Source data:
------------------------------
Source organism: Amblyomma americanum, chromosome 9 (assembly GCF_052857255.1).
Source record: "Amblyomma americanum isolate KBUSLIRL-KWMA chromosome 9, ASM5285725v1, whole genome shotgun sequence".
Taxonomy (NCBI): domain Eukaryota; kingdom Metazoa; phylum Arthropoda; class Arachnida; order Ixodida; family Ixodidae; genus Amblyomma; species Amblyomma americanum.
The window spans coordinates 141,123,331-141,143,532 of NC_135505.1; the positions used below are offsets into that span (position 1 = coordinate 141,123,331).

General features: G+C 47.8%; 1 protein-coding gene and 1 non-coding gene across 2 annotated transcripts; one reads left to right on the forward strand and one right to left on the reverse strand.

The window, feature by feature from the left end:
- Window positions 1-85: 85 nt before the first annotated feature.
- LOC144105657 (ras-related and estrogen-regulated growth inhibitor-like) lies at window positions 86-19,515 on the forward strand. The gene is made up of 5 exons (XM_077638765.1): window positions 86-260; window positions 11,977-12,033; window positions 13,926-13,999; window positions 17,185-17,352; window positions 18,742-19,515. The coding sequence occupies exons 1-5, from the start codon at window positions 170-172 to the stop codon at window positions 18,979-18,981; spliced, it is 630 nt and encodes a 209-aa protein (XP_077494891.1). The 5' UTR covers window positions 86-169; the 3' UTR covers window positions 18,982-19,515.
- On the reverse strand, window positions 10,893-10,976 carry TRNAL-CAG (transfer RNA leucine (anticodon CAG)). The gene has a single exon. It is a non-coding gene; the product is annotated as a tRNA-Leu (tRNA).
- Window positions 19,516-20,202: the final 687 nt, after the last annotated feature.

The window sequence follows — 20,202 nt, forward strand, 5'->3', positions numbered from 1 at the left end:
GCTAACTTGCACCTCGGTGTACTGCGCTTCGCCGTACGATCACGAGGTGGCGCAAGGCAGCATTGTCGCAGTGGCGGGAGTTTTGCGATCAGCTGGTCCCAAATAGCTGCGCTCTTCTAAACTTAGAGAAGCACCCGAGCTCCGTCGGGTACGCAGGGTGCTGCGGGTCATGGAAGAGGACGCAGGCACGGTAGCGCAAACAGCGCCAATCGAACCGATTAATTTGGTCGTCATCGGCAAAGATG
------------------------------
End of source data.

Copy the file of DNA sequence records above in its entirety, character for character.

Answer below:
Source organism: Amblyomma americanum, chromosome 9 (assembly GCF_052857255.1).
Source record: "Amblyomma americanum isolate KBUSLIRL-KWMA chromosome 9, ASM5285725v1, whole genome shotgun sequence".
Taxonomy (NCBI): domain Eukaryota; kingdom Metazoa; phylum Arthropoda; class Arachnida; order Ixodida; family Ixodidae; genus Amblyomma; species Amblyomma americanum.
The window spans coordinates 141,123,331-141,143,532 of NC_135505.1; the positions used below are offsets into that span (position 1 = coordinate 141,123,331).

General features: G+C 47.8%; 1 protein-coding gene and 1 non-coding gene across 2 annotated transcripts; one reads left to right on the forward strand and one right to left on the reverse strand.

The window, feature by feature from the left end:
- Window positions 1-85: 85 nt before the first annotated feature.
- LOC144105657 (ras-related and estrogen-regulated growth inhibitor-like) lies at window positions 86-19,515 on the forward strand. The gene is made up of 5 exons (XM_077638765.1): window positions 86-260; window positions 11,977-12,033; window positions 13,926-13,999; window positions 17,185-17,352; window positions 18,742-19,515. The coding sequence occupies exons 1-5, from the start codon at window positions 170-172 to the stop codon at window positions 18,979-18,981; spliced, it is 630 nt and encodes a 209-aa protein (XP_077494891.1). The 5' UTR covers window positions 86-169; the 3' UTR covers window positions 18,982-19,515.
- On the reverse strand, window positions 10,893-10,976 carry TRNAL-CAG (transfer RNA leucine (anticodon CAG)). The gene has a single exon. It is a non-coding gene; the product is annotated as a tRNA-Leu (tRNA).
- Window positions 19,516-20,202: the final 687 nt, after the last annotated feature.

The window sequence follows — 20,202 nt, forward strand, 5'->3', positions numbered from 1 at the left end:
GCTAACTTGCACCTCGGTGTACTGCGCTTCGCCGTACGATCACGAGGTGGCGCAAGGCAGCATTGTCGCAGTGGCGGGAGTTTTGCGATCAGCTGGTCCCAAATAGCTGCGCTCTTCTAAACTTAGAGAAGCACCCGAGCTCCGTCGGGTACGCAGGGTGCTGCGGGTCATGGAAGAGGACGCAGGCACGGTAGCGCAAACAGCGCCAATCGAACCGATTAATTTGGTCGTCATCGGCAAAGATG